It was the great salad revolt that decided me

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The Independent Online
I CAN pinpoint exactly when I fell out of love with the Sainsbury's way of life. I was in the kitchen mixing a greenish salad, tossing together a selection of those interesting tasty leaves that shoppers encounter in Sainsbury's stores, things such as oak leaf lettuce, rocket, feuille de Chine, frisee and lamb's tongue.

My husband looked into the bowl and groaned. 'I'm fed up with frilly salads that look as if they have come from a French nightclub. What on earth is wrong with real lettuce?' The children continued the attack. 'We like salads with green lettuce, tomato and cucumber and we like ordinary vinegar, the sort you put on chips,' the eldest said. My seven- year-old added wistfully, 'for school dinners we have real salad cream with our salad.'

When a state-of-the-art Sainsbury's store opened at the end of my road more than a year ago I was delighted. I too could make those effortlessly superior meals advertised by the stars on television. Visiting friends who shopped at Sainsbury's convinced me they enjoyed superior perks: their barbecues had fragrant hickory chips thrown upon them. They bought balsamic vinegar, dark and mysterious, by the cut-price pint, vacuum-packed ready-to-eat chestnuts, high-juice natural squashes for their kids.

But the reality of shopping at Sainsbury's proved disappointing, compared with the smaller supermarkets and local shops I had used before.

First, it took so much longer, at least 40 minutes more per week. This is because the entire neighbourhood flocks there; first you hunt for a parking space, then you face queues at the checkouts - even on Sundays.

The distance you are expected to trundle your trolley is equivalent to a good hike. I had not expected to encounter the Sainsbury's exhaustion factor but it is horribly real. I arrived there at 9.30am on Friday morning and was still there at 11.45am. One day I returned home, sat on the sofa and woke at 2.30pm. It was time to pick the children up from school. Sainsbury's was taking the best part of the day.

Second, despite all those cut- price offers they advertise, I persistently spent more than I wanted to: perhaps pounds 30 a week - even when I tried steeling myself against temptation. Another drawback was that I kept running into people I knew. A good friend said it was the only supermarket she knew that she put lipstick on for. I found myself reluctantly accepting supper invitations and discussing teachers while pondering the packs of chicken breasts.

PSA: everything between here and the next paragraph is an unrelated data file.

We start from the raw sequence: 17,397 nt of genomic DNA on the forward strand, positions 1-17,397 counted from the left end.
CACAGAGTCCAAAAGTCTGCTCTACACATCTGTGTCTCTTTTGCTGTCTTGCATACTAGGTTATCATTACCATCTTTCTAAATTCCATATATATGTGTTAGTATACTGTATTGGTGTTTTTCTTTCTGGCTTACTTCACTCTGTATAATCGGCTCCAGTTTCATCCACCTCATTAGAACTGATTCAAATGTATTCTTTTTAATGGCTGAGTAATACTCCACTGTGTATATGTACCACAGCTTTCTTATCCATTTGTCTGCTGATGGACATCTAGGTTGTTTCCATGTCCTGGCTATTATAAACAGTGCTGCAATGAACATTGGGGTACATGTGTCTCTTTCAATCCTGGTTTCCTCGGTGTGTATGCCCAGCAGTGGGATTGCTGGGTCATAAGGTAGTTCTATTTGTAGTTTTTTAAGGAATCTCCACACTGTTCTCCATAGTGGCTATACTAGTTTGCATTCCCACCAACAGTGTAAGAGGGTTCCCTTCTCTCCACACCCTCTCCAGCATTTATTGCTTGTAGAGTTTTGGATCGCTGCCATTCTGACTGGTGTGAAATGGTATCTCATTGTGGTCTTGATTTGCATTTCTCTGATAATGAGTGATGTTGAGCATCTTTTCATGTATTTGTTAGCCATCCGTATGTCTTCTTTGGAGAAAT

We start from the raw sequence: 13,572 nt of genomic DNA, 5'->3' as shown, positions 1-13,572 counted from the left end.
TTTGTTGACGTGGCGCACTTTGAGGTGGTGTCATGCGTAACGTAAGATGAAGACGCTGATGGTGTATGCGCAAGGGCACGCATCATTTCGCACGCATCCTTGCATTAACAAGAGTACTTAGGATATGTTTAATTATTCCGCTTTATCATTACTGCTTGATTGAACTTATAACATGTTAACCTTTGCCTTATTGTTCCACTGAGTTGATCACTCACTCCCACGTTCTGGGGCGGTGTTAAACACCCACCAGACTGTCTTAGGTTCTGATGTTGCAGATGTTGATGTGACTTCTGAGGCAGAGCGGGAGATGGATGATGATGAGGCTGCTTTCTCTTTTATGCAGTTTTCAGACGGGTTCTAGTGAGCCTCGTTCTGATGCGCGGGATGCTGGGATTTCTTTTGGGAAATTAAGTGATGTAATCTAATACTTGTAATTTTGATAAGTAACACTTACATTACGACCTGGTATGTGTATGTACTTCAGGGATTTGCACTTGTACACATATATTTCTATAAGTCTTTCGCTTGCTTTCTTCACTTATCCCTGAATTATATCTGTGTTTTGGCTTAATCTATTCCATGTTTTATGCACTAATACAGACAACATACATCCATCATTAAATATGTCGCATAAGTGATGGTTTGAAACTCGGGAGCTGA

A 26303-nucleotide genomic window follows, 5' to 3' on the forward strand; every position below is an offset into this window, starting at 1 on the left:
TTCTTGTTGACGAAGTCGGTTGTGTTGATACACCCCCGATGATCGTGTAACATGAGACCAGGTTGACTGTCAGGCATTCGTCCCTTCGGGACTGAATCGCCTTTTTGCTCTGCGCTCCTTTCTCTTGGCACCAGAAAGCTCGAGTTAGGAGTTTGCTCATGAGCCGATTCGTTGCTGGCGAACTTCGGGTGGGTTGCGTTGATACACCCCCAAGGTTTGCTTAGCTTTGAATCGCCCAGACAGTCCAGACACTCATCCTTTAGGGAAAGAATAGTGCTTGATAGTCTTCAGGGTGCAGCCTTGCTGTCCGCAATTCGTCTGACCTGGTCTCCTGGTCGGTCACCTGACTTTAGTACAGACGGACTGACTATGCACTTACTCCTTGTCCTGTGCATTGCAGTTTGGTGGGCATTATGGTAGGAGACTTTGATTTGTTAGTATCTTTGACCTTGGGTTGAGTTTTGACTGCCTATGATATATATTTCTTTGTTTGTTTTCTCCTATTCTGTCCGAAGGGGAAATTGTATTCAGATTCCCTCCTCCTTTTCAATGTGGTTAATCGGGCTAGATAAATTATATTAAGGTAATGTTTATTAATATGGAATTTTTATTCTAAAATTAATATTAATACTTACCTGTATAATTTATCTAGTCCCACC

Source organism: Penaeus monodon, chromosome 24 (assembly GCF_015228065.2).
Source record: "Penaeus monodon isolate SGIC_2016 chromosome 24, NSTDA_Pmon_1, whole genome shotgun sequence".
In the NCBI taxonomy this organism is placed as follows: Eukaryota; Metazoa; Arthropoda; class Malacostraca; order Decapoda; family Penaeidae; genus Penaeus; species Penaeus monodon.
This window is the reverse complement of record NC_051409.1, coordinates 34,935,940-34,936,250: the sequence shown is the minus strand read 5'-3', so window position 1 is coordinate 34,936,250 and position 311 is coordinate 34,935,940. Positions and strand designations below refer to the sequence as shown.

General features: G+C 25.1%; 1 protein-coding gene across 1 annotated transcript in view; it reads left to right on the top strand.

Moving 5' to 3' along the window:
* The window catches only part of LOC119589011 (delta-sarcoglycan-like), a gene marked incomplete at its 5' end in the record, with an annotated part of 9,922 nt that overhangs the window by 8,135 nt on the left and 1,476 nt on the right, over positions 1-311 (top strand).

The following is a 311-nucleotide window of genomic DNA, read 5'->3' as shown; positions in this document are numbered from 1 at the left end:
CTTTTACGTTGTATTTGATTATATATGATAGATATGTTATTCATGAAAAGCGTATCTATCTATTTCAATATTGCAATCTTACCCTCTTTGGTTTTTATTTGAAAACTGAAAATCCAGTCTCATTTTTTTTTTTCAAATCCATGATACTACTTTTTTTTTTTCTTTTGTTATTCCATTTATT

In order to avoid all this, and save time, I even experimented by going at 8.30am. But what shop is worth doing that for? It was just at this point that the salad revolt occurred, a month ago. It hit a raw nerve. I was secretly raring for change. There was something relaxing about standing in a local shop watching the assistants weigh the exact produce you wanted. Local traders, who estimate they have lost 30 per cent of their business since the Sainsbury's store opened, welcomed me back. They even carried my bags to the car.

The specialist cheese shop two doors up now sells better unpasteurised cheese than Sainsbury's: even Lenny Henry's chef would be impressed.

Three out of the four butchers around me have closed in recent months. But the one that remains sells fine meat. The children's favourite lunch, believe it or not, is roast beef with Yorkshire pudding. They also love the shop's sausages made into toad-in-the- hole. These were children recently toying with vegetarianism. They also prefer traditional gammon to the slender, sweet-cure packs I bought at the Sainsbury's store. I have also started to make real rice pudding (1 pint of milk, 1 1/2 tablespoons of pudding rice, 1 tablespoon of sugar), at a fraction of the cost of those fiddly yoghurt desserts. It goes down famously.

In truth, I never once made a Sainsbury's celebrity recipe. There was something too manipulative about it all. My final discovery is that the smaller local supermarket I used to despise is a joy to visit. It is deserted. I go there every fortnight for boring basics and there are always plenty of people available to help me pack.

So, until Sainsbury's makes the experience less exhausting and cheaper I will remain a satisfied post-Sainsbury's person. I've been there and I've done it.

And I've been testing out my experience against friends. They too have been put off. We say long live local shops. But my small daughter has yet to amend her version of the famous nursery rhyme. It runs: 'This little piggy went to the supermarket . . .'